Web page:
Navigation, navigation, navigation (to misquote “Sir” Tony Blair!)
Scribed by Secret Squirrel
Sunday morning dawned (eventually) cold, bright and crisp. There had been quite a sharp frost but the sky was clear and blue so it promised to be a fine morning for a run. I called Dusty to see if he was interested in joining in the fun and not only did I manage to persuade him to change his plans and come out to play, but I also managed to inveigle a lift out of him into the bargain – a win win! At 10:30 he was outside my house in his little sports car and I dropped down into its low-slung seat feeling very happy. Now, there are 3 possible routes from Tilehouse Road to the A3 northbound:- a) goes up Pilgrims Way and Warwicks Bench, past G-Live and out through Burpham, b) goes through the town centre and the gyratory to Ladymead then right along the A25 to the Stoke traffic lights, and c) also uses the gyratory but then takes York Road past Waitrose before a left turn onto Stoke Road past Guildford College to the Stoke traffic lights. Route a) involves just two sets of traffic lights plus 5 sets of pedestrian crossing lights, route b) involves 8 traffic lights and 5 pedestrian lights, and c) has 9 traffic lights and 5 pedestrian lights – so which way do you think Dusty chose to use? Yup, route c, and almost all of the traffic lights were against us. Luckily we had left in good time so this wasn’t a big problem but I did hope that Dusty’s lack of navigation skill would help me when it came to hashing.
Arriving at the designated car park by the Ockham Bites Café we were greeted by scenes of mayhem and anarchy as too many people tried to park their cars in a limited amount of space. I have no idea what they were all doing there (it was the wrong time of day for the activities popularly associated with this area) and only a handful were looking out for Wally & Sparkly in order to follow their hash trail. With some careful double-parking of known hashers’ cars we were all able to secure a space and take advantage of the toilet facilities before assembling for our hares’ briefing. The eager pack included Call Girl, TIFM, Factor 30, Virgil, Venus, Uphill Gill, Trip Advisor, Wurzel, Robin Hood, Dusty and Secret Squirrel. Early starting walkers included Robic, Moondance and Sorry John.
We were told that there would be 2 re-groups, that the trail was laid in PH3 style with marked falsies, and we should be able to keep our feet dry. Also, Wally would follow us as checking-chicken. We managed to exit the car park with some difficulty due to the ongoing parking havoc and headed out into the woods to the north-east with a sense of relief. Of course, running in this part of the world entails a continuous hum of traffic noise as we would never be very far from a major road, but the usual mix of sunshine above and a soft carpet of pine needles underfoot soon helped us to ignore that disturbance. Where the sun had not yet got through the undergrowth there were still some patches of ice on puddles but we were generally able to skip over these with nimble footwork.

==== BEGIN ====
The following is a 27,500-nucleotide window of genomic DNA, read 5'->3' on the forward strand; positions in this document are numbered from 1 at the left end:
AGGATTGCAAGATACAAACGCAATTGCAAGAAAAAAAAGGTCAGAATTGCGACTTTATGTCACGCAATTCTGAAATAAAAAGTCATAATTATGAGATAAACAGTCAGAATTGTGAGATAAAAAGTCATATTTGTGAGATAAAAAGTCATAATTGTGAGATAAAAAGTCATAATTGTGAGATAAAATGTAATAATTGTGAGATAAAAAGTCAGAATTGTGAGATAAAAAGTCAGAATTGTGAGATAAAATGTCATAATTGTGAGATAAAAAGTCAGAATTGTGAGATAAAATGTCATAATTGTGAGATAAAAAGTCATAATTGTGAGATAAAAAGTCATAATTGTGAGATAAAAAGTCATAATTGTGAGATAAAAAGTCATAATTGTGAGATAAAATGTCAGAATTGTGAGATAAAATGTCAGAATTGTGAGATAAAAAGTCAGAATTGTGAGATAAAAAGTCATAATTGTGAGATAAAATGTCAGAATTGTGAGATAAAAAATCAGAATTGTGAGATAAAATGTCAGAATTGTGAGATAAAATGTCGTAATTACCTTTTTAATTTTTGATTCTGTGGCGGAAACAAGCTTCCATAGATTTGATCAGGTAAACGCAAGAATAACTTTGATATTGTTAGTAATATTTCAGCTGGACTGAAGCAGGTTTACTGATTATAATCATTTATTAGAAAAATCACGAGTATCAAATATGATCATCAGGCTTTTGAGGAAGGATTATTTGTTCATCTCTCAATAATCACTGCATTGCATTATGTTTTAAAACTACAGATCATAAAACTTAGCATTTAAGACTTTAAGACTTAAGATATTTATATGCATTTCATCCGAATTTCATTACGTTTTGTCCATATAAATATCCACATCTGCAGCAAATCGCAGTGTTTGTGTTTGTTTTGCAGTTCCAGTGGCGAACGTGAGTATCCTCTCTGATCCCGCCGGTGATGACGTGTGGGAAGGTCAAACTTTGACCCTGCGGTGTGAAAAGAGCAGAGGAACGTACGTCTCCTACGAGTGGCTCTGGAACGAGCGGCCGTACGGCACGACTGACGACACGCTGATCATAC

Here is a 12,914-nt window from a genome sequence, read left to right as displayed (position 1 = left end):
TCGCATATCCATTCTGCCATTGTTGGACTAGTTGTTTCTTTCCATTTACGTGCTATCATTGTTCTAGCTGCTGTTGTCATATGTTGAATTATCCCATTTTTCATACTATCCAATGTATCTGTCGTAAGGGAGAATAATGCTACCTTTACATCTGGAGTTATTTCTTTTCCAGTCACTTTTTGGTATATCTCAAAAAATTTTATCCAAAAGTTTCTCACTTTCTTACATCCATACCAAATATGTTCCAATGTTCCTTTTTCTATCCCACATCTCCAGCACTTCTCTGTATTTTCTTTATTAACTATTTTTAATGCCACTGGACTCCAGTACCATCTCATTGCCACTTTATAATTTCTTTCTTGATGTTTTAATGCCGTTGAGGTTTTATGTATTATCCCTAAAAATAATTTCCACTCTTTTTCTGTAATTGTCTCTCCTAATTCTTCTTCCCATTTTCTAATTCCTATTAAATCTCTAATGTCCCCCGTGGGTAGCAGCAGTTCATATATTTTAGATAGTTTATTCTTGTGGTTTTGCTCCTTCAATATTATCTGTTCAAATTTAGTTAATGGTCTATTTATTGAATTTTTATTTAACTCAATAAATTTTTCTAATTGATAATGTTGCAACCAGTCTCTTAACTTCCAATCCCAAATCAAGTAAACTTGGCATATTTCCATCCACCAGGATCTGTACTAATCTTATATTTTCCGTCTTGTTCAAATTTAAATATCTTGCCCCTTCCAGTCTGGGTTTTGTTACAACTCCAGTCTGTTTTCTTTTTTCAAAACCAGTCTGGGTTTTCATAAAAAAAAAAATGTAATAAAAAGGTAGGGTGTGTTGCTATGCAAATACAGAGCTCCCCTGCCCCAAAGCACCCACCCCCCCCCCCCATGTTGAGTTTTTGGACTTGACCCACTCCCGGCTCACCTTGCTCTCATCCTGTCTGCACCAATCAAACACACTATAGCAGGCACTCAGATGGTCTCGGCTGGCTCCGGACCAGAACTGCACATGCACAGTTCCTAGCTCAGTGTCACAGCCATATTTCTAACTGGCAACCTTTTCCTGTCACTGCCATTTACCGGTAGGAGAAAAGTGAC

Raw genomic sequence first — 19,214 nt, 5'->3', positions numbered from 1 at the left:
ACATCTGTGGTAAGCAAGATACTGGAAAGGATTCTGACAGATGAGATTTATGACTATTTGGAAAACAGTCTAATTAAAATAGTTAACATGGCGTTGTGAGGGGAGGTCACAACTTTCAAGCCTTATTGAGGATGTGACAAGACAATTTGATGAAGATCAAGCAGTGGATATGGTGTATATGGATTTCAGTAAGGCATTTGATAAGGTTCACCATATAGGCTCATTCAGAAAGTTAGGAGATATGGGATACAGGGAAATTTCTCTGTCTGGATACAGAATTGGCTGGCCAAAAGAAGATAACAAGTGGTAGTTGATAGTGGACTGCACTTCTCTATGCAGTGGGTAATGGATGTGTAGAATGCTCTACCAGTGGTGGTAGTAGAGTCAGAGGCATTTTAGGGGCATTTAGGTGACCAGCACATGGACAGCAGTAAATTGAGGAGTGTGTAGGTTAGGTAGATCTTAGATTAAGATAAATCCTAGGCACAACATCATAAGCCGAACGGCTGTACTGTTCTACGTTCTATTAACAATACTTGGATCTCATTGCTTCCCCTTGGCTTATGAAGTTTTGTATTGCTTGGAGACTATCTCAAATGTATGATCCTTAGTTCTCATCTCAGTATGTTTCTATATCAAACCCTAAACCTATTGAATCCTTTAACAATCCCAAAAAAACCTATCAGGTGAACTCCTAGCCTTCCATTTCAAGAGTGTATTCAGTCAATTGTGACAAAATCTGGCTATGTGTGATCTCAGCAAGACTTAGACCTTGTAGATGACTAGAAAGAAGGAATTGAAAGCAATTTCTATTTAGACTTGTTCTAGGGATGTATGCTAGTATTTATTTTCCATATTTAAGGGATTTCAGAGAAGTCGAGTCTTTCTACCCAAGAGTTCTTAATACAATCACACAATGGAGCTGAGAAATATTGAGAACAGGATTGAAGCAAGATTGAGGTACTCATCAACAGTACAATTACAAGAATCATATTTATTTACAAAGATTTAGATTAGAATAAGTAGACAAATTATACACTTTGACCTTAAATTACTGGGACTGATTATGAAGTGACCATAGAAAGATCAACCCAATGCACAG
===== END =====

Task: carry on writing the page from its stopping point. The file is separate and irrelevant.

Alas, my hopes that Dusty’s odd navigation on the road would be continued on the hash proved to be unfounded, he was on a mission and seemed to have a map in his head as he led us almost faultlessly to the first re-group by the old Semaphore Tower. As we waited for the slower runners to join us Wally looked up to the heavens and drew our attention to an apparently imminent disaster as two high-flying aircraft were on collision courses above our heads – they crossed unscathed as they must have been at different altitudes, but it did look scary for a moment. Does that count as a “near miss”, I wonder? Their vapor trails left a perfect advert for the Halifax. Back down to earth we were spared the next falsie as the ever impatient TIFM had explored it for us, so, rather than heading on towards the M25 bridge we have often used in the past, we turned more to the south and out onto some open heathland. For once Dusty was not leading us, but Virgil soon squandered his advantage, as he would do quite often on this run, by exploring hopeless falsies.